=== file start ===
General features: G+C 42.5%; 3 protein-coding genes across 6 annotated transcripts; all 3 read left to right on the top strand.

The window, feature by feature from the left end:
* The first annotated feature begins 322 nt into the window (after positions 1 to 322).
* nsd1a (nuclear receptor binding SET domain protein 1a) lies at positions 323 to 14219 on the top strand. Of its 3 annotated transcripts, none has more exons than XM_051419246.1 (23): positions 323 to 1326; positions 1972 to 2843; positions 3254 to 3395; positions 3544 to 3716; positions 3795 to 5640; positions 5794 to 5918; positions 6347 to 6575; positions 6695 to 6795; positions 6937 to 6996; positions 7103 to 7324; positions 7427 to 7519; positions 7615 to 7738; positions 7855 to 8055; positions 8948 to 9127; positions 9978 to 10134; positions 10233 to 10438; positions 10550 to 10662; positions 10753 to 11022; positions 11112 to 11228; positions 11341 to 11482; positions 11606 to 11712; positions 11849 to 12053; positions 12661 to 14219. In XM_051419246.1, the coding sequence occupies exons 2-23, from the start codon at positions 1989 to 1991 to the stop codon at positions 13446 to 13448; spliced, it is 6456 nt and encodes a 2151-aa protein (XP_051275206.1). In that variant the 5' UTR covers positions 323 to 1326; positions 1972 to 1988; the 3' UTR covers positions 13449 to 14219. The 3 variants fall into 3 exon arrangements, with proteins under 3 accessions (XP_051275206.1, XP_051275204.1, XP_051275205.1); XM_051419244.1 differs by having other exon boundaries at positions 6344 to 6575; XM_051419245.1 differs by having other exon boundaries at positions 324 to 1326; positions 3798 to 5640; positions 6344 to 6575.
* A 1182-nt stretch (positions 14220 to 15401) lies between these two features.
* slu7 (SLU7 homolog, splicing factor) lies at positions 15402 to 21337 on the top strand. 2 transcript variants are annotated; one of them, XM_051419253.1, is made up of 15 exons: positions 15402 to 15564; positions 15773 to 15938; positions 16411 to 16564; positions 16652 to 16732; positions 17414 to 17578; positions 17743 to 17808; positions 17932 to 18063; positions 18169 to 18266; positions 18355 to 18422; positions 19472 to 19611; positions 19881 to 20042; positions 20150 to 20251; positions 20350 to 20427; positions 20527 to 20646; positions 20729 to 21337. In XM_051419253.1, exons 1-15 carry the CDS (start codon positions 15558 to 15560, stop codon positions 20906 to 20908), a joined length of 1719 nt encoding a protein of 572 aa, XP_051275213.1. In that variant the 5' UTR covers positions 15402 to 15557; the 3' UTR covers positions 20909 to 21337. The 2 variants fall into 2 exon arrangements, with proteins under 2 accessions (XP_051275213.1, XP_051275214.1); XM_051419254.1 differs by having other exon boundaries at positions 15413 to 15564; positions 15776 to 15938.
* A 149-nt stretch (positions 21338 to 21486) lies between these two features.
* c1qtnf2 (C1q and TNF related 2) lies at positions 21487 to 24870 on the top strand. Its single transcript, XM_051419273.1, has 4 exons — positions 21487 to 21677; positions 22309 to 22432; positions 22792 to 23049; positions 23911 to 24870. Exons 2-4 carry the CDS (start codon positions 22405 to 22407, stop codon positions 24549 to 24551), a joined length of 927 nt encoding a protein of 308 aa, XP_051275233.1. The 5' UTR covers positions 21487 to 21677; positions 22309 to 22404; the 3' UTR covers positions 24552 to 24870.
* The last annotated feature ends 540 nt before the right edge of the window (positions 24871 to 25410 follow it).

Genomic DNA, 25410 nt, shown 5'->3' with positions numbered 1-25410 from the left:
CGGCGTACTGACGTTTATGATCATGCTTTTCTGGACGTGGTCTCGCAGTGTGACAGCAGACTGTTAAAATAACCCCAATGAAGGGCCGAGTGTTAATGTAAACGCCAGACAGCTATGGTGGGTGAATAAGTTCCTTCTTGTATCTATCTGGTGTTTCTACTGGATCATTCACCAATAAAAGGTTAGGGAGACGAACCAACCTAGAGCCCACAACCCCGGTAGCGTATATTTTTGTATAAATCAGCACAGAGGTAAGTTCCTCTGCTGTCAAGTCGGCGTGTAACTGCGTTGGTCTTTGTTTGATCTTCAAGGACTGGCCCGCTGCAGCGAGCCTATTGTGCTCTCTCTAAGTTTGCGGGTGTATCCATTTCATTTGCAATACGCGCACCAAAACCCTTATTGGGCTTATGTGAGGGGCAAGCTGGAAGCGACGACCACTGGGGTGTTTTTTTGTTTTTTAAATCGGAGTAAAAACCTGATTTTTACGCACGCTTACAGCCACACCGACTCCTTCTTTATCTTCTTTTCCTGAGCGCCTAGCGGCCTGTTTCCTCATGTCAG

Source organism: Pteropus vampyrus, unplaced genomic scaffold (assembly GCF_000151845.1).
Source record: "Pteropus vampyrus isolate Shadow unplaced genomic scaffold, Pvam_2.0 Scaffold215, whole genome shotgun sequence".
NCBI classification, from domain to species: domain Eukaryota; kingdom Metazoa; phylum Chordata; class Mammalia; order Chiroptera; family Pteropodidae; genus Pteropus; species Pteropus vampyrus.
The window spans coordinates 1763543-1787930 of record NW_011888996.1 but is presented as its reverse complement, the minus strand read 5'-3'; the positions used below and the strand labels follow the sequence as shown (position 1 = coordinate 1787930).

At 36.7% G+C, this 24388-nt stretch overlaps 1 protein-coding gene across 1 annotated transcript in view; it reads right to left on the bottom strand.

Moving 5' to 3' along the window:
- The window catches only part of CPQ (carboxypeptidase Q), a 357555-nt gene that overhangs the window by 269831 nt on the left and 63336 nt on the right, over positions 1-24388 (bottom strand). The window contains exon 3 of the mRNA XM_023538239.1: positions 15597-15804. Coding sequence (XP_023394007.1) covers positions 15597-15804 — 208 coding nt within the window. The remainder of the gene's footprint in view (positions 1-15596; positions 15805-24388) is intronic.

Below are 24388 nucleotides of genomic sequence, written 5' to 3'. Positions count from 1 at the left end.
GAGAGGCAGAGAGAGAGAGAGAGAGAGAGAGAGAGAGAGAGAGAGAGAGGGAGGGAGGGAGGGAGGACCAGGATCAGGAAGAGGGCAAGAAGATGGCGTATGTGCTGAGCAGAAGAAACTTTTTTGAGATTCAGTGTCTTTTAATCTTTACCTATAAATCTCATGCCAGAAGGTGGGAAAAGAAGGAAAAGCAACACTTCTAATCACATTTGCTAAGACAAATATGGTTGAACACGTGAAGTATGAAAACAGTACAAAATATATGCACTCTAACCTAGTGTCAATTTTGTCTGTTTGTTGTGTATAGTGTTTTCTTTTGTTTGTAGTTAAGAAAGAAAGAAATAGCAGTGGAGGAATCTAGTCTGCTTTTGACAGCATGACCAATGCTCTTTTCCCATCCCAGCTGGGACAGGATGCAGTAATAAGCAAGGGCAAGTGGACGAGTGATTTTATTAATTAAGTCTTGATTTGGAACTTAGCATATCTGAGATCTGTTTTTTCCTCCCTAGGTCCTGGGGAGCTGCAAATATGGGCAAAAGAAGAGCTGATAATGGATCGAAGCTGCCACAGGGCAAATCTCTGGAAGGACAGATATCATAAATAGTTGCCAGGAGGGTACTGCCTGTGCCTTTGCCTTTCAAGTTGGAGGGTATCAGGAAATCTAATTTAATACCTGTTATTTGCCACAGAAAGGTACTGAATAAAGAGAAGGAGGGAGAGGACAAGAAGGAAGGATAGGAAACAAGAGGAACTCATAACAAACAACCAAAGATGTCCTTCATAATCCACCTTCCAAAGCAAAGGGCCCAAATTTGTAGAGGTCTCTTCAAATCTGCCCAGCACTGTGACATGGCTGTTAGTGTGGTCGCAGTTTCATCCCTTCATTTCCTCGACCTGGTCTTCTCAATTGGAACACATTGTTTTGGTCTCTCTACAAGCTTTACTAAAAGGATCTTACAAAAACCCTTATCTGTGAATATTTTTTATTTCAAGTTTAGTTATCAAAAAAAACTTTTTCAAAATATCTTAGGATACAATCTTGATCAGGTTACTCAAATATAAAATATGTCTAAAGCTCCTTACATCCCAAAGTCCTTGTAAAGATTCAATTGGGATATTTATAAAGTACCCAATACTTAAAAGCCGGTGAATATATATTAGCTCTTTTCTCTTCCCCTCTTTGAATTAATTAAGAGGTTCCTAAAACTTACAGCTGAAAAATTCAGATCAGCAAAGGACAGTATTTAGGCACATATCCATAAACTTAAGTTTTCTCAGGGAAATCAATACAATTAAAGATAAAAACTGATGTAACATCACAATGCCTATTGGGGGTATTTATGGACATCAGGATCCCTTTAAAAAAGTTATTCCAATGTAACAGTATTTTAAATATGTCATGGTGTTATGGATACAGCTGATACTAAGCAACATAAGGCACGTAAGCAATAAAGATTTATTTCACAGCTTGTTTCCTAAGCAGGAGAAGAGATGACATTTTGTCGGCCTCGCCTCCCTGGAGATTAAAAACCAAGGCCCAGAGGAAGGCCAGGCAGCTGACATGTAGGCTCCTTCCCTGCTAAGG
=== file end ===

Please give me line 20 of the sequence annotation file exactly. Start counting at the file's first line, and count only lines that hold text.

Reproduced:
GAGAGGCAGAGAGAGAGAGAGAGAGAGAGAGAGAGAGAGAGAGAGAGAGGGAGGGAGGGAGGGAGGACCAGGATCAGGAAGAGGGCAAGAAGATGGCGTATGTGCTGAGCAGAAGAAACTTTTTTGAGATTCAGTGTCTTTTAATCTTTACCTATAAATCTCATGCCAGAAGGTGGGAAAAGAAGGAAAAGCAACACTTCTAATCACATTTGCTAAGACAAATATGGTTGAACACGTGAAGTATGAAAACAGTACAAAATATATGCACTCTAACCTAGTGTCAATTTTGTCTGTTTGTTGTGTATAGTGTTTTCTTTTGTTTGTAGTTAAGAAAGAAAGAAATAGCAGTGGAGGAATCTAGTCTGCTTTTGACAGCATGACCAATGCTCTTTTCCCATCCCAGCTGGGACAGGATGCAGTAATAAGCAAGGGCAAGTGGACGAGTGATTTTATTAATTAAGTCTTGATTTGGAACTTAGCATATCTGAGATCTGTTTTTTCCTCCCTAGGTCCTGGGGAGCTGCAAATATGGGCAAAAGAAGAGCTGATAATGGATCGAAGCTGCCACAGGGCAAATCTCTGGAAGGACAGATATCATAAATAGTTGCCAGGAGGGTACTGCCTGTGCCTTTGCCTTTCAAGTTGGAGGGTATCAGGAAATCTAATTTAATACCTGTTATTTGCCACAGAAAGGTACTGAATAAAGAGAAGGAGGGAGAGGACAAGAAGGAAGGATAGGAAACAAGAGGAACTCATAACAAACAACCAAAGATGTCCTTCATAATCCACCTTCCAAAGCAAAGGGCCCAAATTTGTAGAGGTCTCTTCAAATCTGCCCAGCACTGTGACATGGCTGTTAGTGTGGTCGCAGTTTCATCCCTTCATTTCCTCGACCTGGTCTTCTCAATTGGAACACATTGTTTTGGTCTCTCTACAAGCTTTACTAAAAGGATCTTACAAAAACCCTTATCTGTGAATATTTTTTATTTCAAGTTTAGTTATCAAAAAAAACTTTTTCAAAATATCTTAGGATACAATCTTGATCAGGTTACTCAAATATAAAATATGTCTAAAGCTCCTTACATCCCAAAGTCCTTGTAAAGATTCAATTGGGATATTTATAAAGTACCCAATACTTAAAAGCCGGTGAATATATATTAGCTCTTTTCTCTTCCCCTCTTTGAATTAATTAAGAGGTTCCTAAAACTTACAGCTGAAAAATTCAGATCAGCAAAGGACAGTATTTAGGCACATATCCATAAACTTAAGTTTTCTCAGGGAAATCAATACAATTAAAGATAAAAACTGATGTAACATCACAATGCCTATTGGGGGTATTTATGGACATCAGGATCCCTTTAAAAAAGTTATTCCAATGTAACAGTATTTTAAATATGTCATGGTGTTATGGATACAGCTGATACTAAGCAACATAAGGCACGTAAGCAATAAAGATTTATTTCACAGCTTGTTTCCTAAGCAGGAGAAGAGATGACATTTTGTCGGCCTCGCCTCCCTGGAGATTAAAAACCAAGGCCCAGAGGAAGGCCAGGCAGCTGACATGTAGGCTCCTTCCCTGCTAAGG